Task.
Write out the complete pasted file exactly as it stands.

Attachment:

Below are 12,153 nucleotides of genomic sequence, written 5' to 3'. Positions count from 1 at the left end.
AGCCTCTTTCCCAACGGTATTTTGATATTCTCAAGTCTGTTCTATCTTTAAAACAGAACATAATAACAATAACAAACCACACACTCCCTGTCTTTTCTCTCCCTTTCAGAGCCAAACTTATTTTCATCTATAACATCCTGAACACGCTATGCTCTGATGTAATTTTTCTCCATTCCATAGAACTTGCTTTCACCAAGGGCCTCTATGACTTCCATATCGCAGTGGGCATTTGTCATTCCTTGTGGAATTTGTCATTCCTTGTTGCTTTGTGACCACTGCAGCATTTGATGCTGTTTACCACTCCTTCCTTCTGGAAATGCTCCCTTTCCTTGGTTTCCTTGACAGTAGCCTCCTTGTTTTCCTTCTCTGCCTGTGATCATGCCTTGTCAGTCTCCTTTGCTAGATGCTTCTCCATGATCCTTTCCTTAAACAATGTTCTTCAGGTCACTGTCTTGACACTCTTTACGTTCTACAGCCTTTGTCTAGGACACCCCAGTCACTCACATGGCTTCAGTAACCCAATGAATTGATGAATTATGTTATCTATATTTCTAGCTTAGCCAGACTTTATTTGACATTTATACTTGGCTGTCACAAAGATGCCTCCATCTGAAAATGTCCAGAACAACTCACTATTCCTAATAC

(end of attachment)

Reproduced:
Below are 12,153 nucleotides of genomic sequence, written 5' to 3'. Positions count from 1 at the left end.
AGCCTCTTTCCCAACGGTATTTTGATATTCTCAAGTCTGTTCTATCTTTAAAACAGAACATAATAACAATAACAAACCACACACTCCCTGTCTTTTCTCTCCCTTTCAGAGCCAAACTTATTTTCATCTATAACATCCTGAACACGCTATGCTCTGATGTAATTTTTCTCCATTCCATAGAACTTGCTTTCACCAAGGGCCTCTATGACTTCCATATCGCAGTGGGCATTTGTCATTCCTTGTGGAATTTGTCATTCCTTGTTGCTTTGTGACCACTGCAGCATTTGATGCTGTTTACCACTCCTTCCTTCTGGAAATGCTCCCTTTCCTTGGTTTCCTTGACAGTAGCCTCCTTGTTTTCCTTCTCTGCCTGTGATCATGCCTTGTCAGTCTCCTTTGCTAGATGCTTCTCCATGATCCTTTCCTTAAACAATGTTCTTCAGGTCACTGTCTTGACACTCTTTACGTTCTACAGCCTTTGTCTAGGACACCCCAGTCACTCACATGGCTTCAGTAACCCAATGAATTGATGAATTATGTTATCTATATTTCTAGCTTAGCCAGACTTTATTTGACATTTATACTTGGCTGTCACAAAGATGCCTCCATCTGAAAATGTCCAGAACAACTCACTATTCCTAATAC